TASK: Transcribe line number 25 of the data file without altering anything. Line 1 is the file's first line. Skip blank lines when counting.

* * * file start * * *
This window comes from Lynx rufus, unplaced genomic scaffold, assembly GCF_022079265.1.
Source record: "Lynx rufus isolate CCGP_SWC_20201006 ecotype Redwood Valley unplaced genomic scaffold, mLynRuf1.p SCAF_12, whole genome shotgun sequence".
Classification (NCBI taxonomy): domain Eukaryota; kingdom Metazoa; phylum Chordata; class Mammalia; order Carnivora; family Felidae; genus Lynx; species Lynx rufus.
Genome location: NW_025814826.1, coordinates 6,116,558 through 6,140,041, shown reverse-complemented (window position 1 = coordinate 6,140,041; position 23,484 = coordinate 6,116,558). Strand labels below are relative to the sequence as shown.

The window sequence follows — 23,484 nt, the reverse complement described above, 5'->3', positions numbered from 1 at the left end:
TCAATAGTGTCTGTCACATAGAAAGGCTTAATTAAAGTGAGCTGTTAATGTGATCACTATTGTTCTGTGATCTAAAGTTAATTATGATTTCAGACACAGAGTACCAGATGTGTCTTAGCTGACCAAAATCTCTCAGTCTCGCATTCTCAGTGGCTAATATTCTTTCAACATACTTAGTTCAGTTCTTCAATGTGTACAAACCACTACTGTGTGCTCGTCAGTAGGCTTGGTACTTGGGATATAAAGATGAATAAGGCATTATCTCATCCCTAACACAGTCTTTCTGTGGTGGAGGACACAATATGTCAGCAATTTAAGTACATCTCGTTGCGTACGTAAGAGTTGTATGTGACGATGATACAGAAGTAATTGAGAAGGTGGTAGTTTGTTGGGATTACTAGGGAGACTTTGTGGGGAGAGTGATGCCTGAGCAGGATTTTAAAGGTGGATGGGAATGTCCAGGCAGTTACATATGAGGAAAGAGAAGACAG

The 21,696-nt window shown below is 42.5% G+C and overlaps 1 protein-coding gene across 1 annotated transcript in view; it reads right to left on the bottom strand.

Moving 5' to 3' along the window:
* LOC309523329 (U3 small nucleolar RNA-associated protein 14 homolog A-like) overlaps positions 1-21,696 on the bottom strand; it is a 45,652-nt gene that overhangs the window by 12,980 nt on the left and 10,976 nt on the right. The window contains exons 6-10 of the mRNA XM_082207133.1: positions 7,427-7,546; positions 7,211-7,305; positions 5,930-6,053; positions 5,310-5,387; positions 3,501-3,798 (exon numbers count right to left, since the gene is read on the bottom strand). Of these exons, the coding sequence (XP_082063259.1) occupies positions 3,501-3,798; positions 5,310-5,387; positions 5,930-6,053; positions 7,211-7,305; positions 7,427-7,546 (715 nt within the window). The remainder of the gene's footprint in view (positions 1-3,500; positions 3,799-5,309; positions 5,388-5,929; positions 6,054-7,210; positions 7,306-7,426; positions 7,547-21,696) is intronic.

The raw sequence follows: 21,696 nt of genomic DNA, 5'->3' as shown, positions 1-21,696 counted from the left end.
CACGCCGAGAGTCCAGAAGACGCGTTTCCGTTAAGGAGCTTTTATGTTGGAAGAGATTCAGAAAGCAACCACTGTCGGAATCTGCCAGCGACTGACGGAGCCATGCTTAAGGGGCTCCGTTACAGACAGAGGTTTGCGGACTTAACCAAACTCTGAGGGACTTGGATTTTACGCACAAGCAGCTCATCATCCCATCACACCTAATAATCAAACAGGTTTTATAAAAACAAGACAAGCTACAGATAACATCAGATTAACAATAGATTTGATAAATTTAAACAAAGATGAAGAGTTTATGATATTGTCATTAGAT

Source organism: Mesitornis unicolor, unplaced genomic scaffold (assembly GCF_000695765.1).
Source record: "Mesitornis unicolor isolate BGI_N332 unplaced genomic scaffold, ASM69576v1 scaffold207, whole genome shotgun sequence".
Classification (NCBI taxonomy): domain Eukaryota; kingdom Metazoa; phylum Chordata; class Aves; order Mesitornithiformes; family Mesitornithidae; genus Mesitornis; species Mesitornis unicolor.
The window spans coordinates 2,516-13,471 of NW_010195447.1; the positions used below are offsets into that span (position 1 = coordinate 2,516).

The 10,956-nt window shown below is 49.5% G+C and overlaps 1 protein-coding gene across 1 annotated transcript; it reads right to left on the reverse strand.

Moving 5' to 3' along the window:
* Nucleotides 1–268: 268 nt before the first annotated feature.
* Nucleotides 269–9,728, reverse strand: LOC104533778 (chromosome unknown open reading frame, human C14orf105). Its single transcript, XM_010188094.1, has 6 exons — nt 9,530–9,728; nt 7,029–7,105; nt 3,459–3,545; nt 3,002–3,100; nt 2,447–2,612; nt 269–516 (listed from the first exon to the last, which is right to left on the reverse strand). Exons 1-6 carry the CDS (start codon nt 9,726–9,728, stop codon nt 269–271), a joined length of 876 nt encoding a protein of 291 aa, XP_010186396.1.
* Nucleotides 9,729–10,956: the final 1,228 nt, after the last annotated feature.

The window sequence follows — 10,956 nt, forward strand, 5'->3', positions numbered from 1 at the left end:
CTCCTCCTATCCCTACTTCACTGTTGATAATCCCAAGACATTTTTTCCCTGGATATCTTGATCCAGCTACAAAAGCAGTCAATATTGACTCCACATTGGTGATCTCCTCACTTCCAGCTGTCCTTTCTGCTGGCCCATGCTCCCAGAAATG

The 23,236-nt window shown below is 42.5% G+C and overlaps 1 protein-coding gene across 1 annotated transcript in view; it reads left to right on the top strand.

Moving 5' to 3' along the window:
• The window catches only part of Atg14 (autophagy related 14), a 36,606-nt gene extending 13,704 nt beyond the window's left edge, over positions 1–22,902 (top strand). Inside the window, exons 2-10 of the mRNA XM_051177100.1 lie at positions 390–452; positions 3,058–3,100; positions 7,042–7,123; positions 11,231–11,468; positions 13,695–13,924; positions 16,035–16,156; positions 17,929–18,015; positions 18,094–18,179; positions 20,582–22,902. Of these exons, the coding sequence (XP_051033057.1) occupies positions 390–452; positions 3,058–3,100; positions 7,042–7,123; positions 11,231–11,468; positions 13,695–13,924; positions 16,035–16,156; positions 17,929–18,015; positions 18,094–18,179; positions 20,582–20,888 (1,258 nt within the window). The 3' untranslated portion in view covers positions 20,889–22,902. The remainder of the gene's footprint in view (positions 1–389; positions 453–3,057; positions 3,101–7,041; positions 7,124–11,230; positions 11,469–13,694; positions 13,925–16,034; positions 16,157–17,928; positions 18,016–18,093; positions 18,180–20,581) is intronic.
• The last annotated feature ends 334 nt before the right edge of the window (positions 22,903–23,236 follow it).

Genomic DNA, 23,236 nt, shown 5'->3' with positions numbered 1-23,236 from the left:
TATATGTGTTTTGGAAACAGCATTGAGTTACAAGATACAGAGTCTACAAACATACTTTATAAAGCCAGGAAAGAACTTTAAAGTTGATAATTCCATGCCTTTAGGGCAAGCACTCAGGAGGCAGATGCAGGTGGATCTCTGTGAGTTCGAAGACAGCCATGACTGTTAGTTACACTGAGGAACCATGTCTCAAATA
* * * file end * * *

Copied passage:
• The window catches only part of Atg14 (autophagy related 14), a 36,606-nt gene extending 13,704 nt beyond the window's left edge, over positions 1–22,902 (top strand). Inside the window, exons 2-10 of the mRNA XM_051177100.1 lie at positions 390–452; positions 3,058–3,100; positions 7,042–7,123; positions 11,231–11,468; positions 13,695–13,924; positions 16,035–16,156; positions 17,929–18,015; positions 18,094–18,179; positions 20,582–22,902. Of these exons, the coding sequence (XP_051033057.1) occupies positions 390–452; positions 3,058–3,100; positions 7,042–7,123; positions 11,231–11,468; positions 13,695–13,924; positions 16,035–16,156; positions 17,929–18,015; positions 18,094–18,179; positions 20,582–20,888 (1,258 nt within the window). The 3' untranslated portion in view covers positions 20,889–22,902. The remainder of the gene's footprint in view (positions 1–389; positions 453–3,057; positions 3,101–7,041; positions 7,124–11,230; positions 11,469–13,694; positions 13,925–16,034; positions 16,157–17,928; positions 18,016–18,093; positions 18,180–20,581) is intronic.